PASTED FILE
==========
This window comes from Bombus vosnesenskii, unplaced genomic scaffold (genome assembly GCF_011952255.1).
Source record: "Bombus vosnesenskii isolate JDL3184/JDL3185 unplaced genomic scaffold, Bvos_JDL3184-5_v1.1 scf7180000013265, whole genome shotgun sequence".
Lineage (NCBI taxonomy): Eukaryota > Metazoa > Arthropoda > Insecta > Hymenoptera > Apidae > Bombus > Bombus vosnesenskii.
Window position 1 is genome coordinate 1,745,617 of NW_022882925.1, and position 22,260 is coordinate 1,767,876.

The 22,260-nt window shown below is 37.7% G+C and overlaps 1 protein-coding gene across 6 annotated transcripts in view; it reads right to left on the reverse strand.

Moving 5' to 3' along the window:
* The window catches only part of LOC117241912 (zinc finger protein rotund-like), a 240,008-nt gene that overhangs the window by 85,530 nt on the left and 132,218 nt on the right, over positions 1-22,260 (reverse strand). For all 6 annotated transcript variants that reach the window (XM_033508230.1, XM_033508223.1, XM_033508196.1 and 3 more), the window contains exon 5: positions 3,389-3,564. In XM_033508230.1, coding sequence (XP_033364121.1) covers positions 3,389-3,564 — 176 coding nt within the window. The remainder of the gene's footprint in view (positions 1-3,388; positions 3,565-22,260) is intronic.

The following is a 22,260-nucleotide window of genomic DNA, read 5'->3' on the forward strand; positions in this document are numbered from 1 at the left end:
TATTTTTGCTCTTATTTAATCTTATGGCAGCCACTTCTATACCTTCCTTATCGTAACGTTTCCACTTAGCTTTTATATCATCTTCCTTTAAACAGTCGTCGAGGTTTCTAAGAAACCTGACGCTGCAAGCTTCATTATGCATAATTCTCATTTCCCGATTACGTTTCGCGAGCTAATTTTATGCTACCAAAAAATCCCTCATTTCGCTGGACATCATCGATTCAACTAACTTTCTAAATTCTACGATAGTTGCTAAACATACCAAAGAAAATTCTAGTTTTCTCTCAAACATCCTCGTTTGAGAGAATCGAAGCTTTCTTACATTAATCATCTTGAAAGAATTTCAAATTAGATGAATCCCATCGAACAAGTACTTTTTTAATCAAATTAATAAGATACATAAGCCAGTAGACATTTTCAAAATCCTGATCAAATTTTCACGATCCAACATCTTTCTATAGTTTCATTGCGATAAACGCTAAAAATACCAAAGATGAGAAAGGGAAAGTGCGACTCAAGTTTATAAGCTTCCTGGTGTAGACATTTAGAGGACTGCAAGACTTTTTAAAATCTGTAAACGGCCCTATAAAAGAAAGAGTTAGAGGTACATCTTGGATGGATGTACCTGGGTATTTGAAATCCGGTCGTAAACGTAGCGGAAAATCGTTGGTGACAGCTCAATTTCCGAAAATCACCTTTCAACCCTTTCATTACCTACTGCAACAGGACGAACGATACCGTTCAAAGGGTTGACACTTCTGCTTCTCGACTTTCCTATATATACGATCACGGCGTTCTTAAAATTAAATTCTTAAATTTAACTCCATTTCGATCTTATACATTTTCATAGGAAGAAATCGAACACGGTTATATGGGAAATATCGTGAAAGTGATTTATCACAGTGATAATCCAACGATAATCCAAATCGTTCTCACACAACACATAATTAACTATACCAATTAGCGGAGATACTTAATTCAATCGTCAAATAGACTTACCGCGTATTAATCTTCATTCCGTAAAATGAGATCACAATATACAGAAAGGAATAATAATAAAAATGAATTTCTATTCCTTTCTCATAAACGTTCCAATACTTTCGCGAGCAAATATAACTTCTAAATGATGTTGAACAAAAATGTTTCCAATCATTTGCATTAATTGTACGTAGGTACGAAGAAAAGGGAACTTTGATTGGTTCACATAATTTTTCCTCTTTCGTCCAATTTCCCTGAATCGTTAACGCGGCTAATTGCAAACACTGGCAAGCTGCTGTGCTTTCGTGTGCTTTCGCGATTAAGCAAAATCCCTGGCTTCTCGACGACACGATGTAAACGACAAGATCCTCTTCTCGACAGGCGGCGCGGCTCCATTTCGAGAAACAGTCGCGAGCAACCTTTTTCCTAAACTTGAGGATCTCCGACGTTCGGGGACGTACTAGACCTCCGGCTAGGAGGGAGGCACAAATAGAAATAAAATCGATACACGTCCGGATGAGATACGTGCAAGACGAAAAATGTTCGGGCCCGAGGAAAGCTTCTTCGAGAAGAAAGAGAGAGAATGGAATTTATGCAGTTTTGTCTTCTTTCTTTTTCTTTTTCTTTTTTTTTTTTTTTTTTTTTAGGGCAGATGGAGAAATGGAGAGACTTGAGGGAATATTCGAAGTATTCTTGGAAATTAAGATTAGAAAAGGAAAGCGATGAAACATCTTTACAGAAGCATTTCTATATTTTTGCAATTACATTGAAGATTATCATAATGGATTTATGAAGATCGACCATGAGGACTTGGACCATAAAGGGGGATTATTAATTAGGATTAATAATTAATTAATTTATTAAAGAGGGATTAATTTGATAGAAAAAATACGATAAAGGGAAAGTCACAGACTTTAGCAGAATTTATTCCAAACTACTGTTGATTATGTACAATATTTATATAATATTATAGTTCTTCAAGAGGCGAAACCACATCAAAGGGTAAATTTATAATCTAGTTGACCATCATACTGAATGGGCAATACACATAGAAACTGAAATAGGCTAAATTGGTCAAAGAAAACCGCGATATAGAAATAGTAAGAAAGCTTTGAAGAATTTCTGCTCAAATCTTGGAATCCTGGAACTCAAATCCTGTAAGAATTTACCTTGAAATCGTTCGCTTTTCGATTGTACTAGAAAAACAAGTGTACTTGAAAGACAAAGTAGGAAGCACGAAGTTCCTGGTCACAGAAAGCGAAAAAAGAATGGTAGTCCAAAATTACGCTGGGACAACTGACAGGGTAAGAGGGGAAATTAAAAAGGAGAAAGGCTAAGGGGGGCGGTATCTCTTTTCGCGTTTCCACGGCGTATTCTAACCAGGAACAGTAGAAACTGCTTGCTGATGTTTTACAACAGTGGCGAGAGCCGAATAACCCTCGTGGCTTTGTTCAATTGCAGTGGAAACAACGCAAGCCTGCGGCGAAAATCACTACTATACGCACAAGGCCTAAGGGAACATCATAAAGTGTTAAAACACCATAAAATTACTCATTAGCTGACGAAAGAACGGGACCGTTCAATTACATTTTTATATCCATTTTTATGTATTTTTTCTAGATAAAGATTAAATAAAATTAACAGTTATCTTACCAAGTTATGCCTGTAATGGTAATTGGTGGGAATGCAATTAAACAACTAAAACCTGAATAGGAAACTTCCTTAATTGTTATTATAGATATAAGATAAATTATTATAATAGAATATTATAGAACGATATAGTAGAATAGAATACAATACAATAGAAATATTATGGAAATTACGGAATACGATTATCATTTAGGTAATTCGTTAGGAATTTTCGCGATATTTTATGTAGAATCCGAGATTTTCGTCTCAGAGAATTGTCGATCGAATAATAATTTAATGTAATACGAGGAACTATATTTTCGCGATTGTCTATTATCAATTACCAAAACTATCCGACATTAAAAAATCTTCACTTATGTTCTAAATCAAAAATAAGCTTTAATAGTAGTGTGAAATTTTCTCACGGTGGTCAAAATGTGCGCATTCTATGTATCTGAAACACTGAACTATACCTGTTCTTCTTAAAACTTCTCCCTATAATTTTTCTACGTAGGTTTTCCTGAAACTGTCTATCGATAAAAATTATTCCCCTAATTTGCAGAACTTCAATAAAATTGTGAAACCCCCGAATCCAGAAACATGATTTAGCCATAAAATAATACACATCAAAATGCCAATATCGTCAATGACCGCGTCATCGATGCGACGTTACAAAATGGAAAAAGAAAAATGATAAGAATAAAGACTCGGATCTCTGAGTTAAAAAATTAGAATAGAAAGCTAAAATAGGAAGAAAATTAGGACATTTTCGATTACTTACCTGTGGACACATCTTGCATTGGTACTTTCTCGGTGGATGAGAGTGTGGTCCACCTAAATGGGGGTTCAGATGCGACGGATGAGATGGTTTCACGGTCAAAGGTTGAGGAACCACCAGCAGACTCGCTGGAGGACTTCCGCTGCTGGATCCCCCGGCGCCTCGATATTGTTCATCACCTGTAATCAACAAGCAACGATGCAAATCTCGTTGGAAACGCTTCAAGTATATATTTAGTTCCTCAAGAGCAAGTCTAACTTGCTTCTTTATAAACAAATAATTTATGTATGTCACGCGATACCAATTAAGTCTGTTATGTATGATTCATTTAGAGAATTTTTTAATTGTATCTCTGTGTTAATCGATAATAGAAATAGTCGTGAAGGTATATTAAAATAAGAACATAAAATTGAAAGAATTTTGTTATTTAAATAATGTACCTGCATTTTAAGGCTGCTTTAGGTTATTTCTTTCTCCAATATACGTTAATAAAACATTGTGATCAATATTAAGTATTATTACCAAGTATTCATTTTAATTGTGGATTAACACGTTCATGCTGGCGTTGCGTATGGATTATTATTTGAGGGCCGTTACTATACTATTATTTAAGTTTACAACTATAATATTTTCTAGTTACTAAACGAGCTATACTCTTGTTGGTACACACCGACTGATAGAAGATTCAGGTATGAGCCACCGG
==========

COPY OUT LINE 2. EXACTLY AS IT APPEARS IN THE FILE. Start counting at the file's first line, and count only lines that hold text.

Source record: "Bombus vosnesenskii isolate JDL3184/JDL3185 unplaced genomic scaffold, Bvos_JDL3184-5_v1.1 scf7180000013265, whole genome shotgun sequence".